Students surveyed at the University of Nebraska-Lincoln this week said they want red balloons to keep soaring over Memorial Stadium.
Just more than half — 51.5 percent — of UNL students who participated in the student elections said they wanted the longstanding Husker football tradition to continue, while 42.5 percent said they wanted it to end.
Six percent of the 3,829 students who indicated their opinion on the nonbinding survey said they didn't care.
"This wasn't a campaign against Husker football," said Brittni McGuire, president of Sustain UNL, a student-led campus and environmental sustainability organization. "This is a campaign saying that we're better than this."
The sophomore fisheries and wildlife major from Omaha said the nonbinding survey is part of a broader conversation about the environment and climate change and what students can do to solve those challenges.
"We've grown up with the science, and we see it as a huge threat and something we have to deal with," she said. "My generation is thinking more about the future and the impact of our decisions now."
McGuire and others led an educational campaign before this week's elections, setting up tables on City and East campuses and talking to students about the impacts of the balloon tradition.
UNL uses biodegradable balloons tied with 100 percent cotton string, rather than plastic ribbons, in order to minimize the impact they have on the environment upon landing.
But McGuire said it can take years for the balloons to decompose, during which time they are a threat to birds, fish and other wildlife.
The helium-filled balloons can also fly hundreds, even thousands, of miles. A red balloon emblazoned with a white "N" was found on a New York beach last November.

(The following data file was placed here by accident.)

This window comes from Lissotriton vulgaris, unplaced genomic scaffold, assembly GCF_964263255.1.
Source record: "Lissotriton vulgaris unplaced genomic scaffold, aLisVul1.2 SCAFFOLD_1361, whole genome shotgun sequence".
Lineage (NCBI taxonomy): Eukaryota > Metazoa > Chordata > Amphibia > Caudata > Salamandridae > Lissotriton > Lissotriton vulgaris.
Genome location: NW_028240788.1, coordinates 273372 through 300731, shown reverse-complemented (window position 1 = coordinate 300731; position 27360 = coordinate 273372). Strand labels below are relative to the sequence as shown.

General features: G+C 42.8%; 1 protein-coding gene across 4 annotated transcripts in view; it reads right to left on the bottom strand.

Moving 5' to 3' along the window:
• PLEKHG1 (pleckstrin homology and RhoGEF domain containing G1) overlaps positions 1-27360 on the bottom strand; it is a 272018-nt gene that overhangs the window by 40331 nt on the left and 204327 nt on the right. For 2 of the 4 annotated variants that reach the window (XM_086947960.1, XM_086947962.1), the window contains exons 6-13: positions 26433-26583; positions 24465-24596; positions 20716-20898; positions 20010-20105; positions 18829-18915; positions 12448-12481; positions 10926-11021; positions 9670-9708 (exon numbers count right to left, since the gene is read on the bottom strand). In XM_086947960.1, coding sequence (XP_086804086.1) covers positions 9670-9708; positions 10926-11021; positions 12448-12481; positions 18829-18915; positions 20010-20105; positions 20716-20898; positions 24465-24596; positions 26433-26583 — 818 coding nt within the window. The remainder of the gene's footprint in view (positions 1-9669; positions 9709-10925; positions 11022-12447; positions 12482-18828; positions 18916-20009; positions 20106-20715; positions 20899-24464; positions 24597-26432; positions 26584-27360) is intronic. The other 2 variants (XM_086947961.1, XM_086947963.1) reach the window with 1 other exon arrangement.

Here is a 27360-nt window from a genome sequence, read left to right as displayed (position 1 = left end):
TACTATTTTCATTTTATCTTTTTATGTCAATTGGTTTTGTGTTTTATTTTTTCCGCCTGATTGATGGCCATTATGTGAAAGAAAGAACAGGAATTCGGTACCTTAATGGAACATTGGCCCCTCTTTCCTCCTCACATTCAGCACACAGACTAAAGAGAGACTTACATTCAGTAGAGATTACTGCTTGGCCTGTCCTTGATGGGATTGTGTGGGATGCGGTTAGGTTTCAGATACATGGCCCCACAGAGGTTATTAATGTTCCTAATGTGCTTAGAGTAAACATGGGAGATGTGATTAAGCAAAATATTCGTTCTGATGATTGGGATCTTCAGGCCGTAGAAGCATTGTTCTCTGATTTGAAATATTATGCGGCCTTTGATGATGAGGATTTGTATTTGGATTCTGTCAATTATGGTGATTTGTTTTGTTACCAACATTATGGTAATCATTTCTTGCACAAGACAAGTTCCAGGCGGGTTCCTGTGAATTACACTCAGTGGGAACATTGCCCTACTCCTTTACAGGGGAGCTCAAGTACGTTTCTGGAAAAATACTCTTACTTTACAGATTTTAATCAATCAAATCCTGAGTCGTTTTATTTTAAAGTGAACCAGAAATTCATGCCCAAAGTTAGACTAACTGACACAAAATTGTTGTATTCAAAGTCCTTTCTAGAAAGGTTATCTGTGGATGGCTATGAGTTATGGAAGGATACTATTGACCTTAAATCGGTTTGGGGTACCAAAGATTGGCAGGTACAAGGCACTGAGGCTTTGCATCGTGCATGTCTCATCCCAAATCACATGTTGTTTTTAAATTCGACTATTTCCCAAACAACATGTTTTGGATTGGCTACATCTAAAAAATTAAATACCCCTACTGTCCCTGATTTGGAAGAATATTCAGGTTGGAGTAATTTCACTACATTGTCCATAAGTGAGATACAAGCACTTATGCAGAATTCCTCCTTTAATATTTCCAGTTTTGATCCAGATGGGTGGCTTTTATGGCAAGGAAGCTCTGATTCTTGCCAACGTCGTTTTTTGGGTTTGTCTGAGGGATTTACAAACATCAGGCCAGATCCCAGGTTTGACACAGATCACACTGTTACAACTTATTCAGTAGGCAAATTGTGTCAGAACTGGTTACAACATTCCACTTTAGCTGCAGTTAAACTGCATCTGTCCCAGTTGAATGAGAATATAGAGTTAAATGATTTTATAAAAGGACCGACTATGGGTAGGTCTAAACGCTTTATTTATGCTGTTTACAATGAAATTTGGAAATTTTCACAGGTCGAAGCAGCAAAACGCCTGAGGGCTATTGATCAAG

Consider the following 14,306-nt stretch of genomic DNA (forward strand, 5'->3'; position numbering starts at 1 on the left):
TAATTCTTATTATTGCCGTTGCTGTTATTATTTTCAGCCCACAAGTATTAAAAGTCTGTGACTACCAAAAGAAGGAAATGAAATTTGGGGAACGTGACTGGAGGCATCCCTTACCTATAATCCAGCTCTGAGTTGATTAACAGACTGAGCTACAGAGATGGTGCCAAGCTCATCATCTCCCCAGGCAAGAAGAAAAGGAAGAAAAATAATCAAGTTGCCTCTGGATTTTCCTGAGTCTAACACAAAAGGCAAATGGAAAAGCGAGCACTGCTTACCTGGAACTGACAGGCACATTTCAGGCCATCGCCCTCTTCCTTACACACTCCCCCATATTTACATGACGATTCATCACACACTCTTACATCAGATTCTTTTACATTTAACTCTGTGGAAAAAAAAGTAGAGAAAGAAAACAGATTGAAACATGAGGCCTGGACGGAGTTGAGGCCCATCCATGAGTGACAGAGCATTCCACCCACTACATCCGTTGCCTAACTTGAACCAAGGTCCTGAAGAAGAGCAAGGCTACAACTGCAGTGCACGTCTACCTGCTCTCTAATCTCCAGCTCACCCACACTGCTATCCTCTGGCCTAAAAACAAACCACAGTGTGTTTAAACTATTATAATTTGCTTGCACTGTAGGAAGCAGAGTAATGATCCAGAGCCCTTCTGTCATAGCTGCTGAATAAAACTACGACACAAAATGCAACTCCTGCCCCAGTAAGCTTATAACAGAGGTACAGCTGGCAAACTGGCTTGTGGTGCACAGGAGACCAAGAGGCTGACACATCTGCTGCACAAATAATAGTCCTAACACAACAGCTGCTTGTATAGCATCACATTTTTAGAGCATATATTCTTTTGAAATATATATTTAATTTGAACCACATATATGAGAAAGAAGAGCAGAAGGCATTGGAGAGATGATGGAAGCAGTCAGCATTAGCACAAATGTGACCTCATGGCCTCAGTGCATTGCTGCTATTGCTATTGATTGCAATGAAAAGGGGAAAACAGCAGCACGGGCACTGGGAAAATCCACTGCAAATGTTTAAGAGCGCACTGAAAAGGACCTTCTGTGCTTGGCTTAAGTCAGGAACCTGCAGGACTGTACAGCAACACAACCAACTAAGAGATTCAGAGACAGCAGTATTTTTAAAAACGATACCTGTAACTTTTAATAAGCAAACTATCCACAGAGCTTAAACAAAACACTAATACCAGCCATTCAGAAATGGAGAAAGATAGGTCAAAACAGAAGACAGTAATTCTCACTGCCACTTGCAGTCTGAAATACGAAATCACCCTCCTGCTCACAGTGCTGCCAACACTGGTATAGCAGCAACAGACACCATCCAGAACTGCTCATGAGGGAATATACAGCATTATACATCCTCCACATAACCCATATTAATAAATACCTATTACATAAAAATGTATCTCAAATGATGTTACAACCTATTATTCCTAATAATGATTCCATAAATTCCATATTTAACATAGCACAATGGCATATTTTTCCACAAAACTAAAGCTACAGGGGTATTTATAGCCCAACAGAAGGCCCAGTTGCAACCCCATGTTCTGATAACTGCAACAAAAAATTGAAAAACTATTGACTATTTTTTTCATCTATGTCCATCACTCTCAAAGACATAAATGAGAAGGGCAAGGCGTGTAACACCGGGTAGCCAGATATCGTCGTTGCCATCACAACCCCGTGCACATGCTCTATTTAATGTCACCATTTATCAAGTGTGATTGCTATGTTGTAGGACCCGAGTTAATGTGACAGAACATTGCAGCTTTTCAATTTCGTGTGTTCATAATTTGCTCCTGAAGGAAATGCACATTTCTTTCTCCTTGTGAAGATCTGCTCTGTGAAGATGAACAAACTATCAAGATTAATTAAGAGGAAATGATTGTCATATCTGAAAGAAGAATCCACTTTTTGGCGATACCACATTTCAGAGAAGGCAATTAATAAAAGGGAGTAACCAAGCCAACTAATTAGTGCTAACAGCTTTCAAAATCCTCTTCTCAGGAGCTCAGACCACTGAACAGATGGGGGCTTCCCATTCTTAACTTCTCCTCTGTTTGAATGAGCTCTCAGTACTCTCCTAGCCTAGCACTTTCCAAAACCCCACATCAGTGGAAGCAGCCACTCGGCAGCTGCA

Other high-profile efforts to end the tradition — as well as a nationwide helium shortage in 2012 — preceded UNL's vote this week.
In 2016, an Omaha man asked a court to order the university to stop the release. The lawsuit was dismissed after a judge said because NU is a state agency, it was immune from lawsuits under the 11th Amendment to the U.S. Constitution.
Last year, a Florida-based organization bought several billboards in and around Lincoln encouraging the Big Red to end what it called "mass-littering."
McGuire said that although a majority indicated they wanted to continue seeing balloons fly out of sight over downtown Lincoln, students showed overwhelming support for a separate environmental issue.
Two-thirds of the 3,781 students who answered the question indicated they wanted to ban plastic bags from campus bookstores, convenience stores and other vendors, while only 22 percent disagreed.
Another 420 students, about 11 percent, said they were indifferent.
McGuire said that may indicate there is momentum building behind finding alternative ways to celebrate the Big Red's success in an environmentally responsible way.
"If we take away the balloons, we'll still be celebrating touchdowns," she said. "We don't change the game, but we do save the water and the wildlife."
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